Because women confront several obstacles in obtaining resources and benefits from government resources, widows and women-headed households must be recognized in order to guarantee that women receive their rights and are not denied because registration is completed in their husband’s name. Additional changes and actions are required to guarantee that women have equitable access to resources. Gender sensitization programs for disaster management officials/workers are required.
Shelters must provide adequate security to safeguard women from violence and sexual harassment during natural disasters. Women must be included in local-level initiatives for addressing the consequences of severe events since they typically have indigenous knowledge of managing the environment and responding to climate change and climate-induced extreme events.
Women’s roles in our society, as well as their vital contributions, must be recognized. The deterioration of South Asia’s climatic predicament necessitates a greater acknowledgement of women as change agents who must be given a seat at the policymaking table. Gender-balanced climate policies that elevate and empower women will contribute to a more robust, harmonious, and sustainable regional future.
South Asian countries have mainly taken a reactive approach to climate change adaptation, focusing on improving disaster risk management systems. However, this has led to increased casualties and economic losses. To address this, South Asian nations must adopt a proactive approach to climate change and related hazards, updating their policies and incorporating gender and climate risk management into their conservation and construction efforts. This includes both structural and non-structural measures to mitigate the impacts of climate change.
Countries such as India, Afghanistan, Nepal, and Pakistan need to improve access to sanitation and safe drinking water to reduce the risks of climate-sensitive illnesses. Afghanistan, Bangladesh, India, and Pakistan must also prioritize reducing rates of maternal mortality, anemia, and climate-sensitive illnesses by increasing access to education and health services for women and addressing societal norms that place women at a disadvantage.
Staring an Ecological and Humanitarian Disaster in the Face
Authors: Meena Miriam Yust and Arshad M. Khan
The Red Sea is a rich marine haven, diverse and home to hundreds of species of fish and coral colonies. At its southern mouth, it also harbors an almost half-century old static oil tanker.
If one were to recount the history of Safer, this fuel storage and off-loading (FSO) vessel, most would find it impossible to believe. Thirty years ago, it was grounded about five miles off the west coast of Yemen; it is still there! To make matters worse, it is also loaded with almost all of its original cargo. This amounts to 1.1 million barrels of oil or four times what was on the Exxon Valdez, which caused the worst environmental disaster in US history.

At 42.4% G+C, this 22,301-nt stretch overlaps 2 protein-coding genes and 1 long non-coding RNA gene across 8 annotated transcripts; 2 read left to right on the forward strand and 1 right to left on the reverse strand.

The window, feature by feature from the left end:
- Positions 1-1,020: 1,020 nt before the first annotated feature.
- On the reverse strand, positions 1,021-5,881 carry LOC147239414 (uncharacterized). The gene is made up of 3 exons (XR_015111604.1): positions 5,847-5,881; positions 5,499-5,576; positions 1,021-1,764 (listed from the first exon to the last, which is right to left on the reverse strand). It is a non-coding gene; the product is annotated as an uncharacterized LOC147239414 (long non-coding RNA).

Maintenance of the ship stopped in 2015 when the Yemen civil war began, presumably because the operation was based in Yemen. Built 45 years ago, the rusting vessel is now in danger of breaking up.
In April 2022, the UN unveiled a plan which had been largely funded by the summer to follow. It had also secured the backing of the official Yemeni government and the de facto controlling authorities.
The plan calls for installing a replacement for the FSO Safer within an 18-month period and then an emergency operation over four months to transfer the oil to a safe temporary vessel and void the immediate threat. But the plan has gone nowhere.
As reported by Inter Press Service (IPS), Paul Horsman of Greenpeace International is convinced of the seriousness of the problem and states, “We are staring a major disaster in the face.” He holds the UNDP (United Nations Development Program) fully responsible, accusing it of jeopardizing an agreement that took years to negotiate.
A breakup of the vessel would be a monumental disaster for it would destroy the livelihood of Yemeni fishermen and put at peril the ecology of the Red Sea.
The Red Sea’s varied ecological environment is home to several hundred species of fish and a striking 600-year-old coral colony. The sea serves as habitat for many endangered species including the hawksbill sea turtle and the halavi guitarfish. Several species of sharks and dolphins live in these waters, and the sea has the third largest population of dugong in the world. A large marine mammal, the dugong is cousin to the manatee and listed by the IUCN (International Union for Conservation of Nature) as a species vulnerable to extinction. If endangered, scientists believe recovery would be hampered by its slow reproduction rate.